Intestinal organoids for assessing nutrient transport, sensing and incretin secretion

Sci Rep. 2015 Nov 19;5:16831. doi: 10.1038/srep16831.

Abstract

Intestinal nutrient transport and sensing are of emerging interest in research on obesity and diabetes and as drug targets. Appropriate in vitro models are lacking that allow both, studies on transport processes as well as sensing and subsequent incretin hormone secretion including intracellular signaling. We here demonstrate that murine small-intestinal organoids are the first in vitro model system enabling concurrent investigations of nutrient and drug transport, sensing and incretin hormone secretion as well as fluorescent live-cell imaging of intracellular signaling processes. By generating organoid cultures from wild type mice and animals lacking different nutrient transporters, we show that organoids preserve the main phenotypic features and functional characteristics of the intestine. This turns them into the best in vitro model currently available and opens new avenues for basic as well as medical research.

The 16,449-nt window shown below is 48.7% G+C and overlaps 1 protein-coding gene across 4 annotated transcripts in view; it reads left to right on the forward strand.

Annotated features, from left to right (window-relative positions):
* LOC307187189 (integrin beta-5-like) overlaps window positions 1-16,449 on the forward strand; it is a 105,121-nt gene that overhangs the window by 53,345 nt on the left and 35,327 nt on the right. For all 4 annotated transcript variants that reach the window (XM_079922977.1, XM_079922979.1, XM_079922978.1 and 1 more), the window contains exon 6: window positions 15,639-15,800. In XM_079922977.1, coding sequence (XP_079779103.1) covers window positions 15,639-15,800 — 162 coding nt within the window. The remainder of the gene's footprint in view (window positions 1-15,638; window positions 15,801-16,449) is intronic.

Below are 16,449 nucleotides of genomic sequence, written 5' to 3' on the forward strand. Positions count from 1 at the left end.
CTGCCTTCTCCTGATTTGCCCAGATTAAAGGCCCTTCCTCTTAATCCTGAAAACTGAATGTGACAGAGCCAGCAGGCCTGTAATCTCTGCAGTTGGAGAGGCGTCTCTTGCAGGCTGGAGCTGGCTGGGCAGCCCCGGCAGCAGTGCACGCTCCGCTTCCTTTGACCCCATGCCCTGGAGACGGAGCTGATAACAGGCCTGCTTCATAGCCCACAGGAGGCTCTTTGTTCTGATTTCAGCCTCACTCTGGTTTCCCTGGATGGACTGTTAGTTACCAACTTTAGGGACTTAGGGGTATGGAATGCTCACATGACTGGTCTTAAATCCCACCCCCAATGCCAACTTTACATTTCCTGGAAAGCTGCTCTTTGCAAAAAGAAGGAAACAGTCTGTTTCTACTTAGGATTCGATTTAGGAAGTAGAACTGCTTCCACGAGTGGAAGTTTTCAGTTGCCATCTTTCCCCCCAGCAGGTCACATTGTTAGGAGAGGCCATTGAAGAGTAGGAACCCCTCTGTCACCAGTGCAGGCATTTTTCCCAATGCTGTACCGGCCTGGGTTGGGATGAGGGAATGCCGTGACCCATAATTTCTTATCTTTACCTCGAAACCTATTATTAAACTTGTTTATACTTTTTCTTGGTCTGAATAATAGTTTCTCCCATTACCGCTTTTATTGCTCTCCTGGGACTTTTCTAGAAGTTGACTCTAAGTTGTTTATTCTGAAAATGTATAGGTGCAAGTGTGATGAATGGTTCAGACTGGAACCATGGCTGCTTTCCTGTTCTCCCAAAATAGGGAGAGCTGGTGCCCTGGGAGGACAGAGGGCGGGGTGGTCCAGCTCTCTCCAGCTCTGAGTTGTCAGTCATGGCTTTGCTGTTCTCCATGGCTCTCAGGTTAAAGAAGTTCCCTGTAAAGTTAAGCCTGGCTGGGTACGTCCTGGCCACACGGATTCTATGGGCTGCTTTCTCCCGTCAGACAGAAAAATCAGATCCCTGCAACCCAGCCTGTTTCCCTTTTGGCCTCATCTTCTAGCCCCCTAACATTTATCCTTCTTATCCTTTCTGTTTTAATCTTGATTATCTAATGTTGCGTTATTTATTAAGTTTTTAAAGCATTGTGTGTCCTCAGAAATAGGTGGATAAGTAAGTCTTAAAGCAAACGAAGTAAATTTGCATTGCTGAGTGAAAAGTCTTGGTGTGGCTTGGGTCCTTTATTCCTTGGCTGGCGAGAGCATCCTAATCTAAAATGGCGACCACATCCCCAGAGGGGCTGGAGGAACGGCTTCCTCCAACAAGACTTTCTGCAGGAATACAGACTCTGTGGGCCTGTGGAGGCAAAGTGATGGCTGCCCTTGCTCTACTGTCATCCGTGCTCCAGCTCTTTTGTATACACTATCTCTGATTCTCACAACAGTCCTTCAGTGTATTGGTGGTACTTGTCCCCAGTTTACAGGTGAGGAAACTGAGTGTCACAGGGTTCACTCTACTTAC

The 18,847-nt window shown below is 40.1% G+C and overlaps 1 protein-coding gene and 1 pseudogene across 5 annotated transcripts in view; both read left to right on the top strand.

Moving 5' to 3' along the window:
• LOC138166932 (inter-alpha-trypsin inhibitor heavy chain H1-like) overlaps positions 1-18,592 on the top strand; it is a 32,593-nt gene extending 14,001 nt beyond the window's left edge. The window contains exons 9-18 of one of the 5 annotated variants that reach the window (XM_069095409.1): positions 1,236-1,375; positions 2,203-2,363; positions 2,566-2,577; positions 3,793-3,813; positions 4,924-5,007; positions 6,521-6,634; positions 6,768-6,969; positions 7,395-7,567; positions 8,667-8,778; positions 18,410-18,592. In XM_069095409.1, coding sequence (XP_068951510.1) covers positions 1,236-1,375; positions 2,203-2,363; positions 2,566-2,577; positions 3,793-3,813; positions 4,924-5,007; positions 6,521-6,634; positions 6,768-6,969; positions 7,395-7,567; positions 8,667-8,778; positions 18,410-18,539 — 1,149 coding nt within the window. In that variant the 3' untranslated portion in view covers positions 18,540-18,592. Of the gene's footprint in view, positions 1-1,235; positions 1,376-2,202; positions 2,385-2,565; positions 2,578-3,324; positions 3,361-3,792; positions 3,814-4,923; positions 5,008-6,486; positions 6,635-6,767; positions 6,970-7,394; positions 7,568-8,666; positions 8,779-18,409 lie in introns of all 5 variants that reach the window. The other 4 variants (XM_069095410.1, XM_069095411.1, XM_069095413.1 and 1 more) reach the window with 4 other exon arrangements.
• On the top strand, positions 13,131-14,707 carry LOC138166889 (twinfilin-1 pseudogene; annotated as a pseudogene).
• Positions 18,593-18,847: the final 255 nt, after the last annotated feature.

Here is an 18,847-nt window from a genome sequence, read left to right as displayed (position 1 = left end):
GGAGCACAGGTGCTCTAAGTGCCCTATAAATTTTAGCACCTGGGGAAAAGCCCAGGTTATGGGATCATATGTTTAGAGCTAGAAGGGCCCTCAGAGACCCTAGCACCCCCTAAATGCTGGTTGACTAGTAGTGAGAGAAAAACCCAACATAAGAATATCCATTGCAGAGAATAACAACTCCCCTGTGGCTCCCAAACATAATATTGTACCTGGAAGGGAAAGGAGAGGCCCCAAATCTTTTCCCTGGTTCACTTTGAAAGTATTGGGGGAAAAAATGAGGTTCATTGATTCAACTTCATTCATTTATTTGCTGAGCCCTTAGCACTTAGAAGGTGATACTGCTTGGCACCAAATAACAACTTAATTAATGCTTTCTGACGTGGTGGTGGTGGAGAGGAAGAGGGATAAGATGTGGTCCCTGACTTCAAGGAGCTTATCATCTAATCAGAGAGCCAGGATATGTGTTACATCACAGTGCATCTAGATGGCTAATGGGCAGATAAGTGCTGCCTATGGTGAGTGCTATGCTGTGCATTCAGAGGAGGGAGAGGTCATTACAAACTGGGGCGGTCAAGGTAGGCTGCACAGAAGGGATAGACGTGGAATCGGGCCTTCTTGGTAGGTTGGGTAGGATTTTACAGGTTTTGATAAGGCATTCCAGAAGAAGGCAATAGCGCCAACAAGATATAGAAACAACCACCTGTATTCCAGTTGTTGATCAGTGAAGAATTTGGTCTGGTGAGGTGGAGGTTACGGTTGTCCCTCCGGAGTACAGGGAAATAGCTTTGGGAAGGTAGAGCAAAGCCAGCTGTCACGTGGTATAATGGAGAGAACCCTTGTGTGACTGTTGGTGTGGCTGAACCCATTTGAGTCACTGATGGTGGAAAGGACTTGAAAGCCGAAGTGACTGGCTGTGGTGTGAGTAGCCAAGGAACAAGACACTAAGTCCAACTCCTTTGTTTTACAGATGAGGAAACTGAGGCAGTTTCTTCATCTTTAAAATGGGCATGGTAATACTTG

Publication types

  • Research Support, Non-U.S. Gov't

MeSH terms

  • Acids / metabolism
  • Animals
  • Biological Transport
  • Calcium / metabolism
  • Cell Survival
  • Fluoresceins / metabolism
  • Fluorescence
  • Food*
  • Fura-2 / analogs & derivatives
  • Fura-2 / metabolism
  • Incretins / metabolism*
  • Intestinal Mucosa / metabolism*
  • Intestine, Small / metabolism
  • Intracellular Space / metabolism
  • Mice, Inbred C57BL
  • Molecular Imaging
  • Organoids / metabolism*
  • Pharmaceutical Preparations / metabolism
  • Reproducibility of Results

Substances

  • Acids
  • Fluoresceins
  • Incretins
  • Pharmaceutical Preparations
  • fura-2-am
  • 2',7'-bis-(2-carboxyethyl)-5(6)-carboxyfluorescein acetoxymethyl ester
  • Calcium
  • Fura-2